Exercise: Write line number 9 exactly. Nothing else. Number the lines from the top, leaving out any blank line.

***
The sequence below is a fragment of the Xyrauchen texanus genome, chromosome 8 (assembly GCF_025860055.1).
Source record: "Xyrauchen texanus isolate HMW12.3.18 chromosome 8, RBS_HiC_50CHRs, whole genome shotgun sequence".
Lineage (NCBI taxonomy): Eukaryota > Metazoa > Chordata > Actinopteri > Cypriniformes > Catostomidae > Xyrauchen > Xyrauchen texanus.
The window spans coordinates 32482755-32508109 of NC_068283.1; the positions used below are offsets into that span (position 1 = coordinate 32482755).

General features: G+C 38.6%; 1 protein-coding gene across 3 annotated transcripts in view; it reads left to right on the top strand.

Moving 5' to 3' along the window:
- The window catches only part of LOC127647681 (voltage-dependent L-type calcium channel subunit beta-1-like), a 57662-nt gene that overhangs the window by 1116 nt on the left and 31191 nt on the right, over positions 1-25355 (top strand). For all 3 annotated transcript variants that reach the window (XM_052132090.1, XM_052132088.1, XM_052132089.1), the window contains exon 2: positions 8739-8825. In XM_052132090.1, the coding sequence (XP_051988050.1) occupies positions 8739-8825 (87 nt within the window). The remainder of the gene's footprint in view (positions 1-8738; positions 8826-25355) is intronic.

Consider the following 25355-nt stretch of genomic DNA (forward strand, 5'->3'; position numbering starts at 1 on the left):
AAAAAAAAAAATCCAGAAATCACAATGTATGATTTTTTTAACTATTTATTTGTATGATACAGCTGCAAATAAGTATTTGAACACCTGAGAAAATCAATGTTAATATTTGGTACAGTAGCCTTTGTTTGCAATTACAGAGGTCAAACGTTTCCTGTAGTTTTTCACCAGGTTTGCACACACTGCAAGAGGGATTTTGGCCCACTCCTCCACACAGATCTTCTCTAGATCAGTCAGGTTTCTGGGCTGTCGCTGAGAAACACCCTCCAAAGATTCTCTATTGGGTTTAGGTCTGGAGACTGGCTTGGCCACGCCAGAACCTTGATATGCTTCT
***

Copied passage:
AAAAAAAAAAATCCAGAAATCACAATGTATGATTTTTTTAACTATTTATTTGTATGATACAGCTGCAAATAAGTATTTGAACACCTGAGAAAATCAATGTTAATATTTGGTACAGTAGCCTTTGTTTGCAATTACAGAGGTCAAACGTTTCCTGTAGTTTTTCACCAGGTTTGCACACACTGCAAGAGGGATTTTGGCCCACTCCTCCACACAGATCTTCTCTAGATCAGTCAGGTTTCTGGGCTGTCGCTGAGAAACACCCTCCAAAGATTCTCTATTGGGTTTAGGTCTGGAGACTGGCTTGGCCACGCCAGAACCTTGATATGCTTCT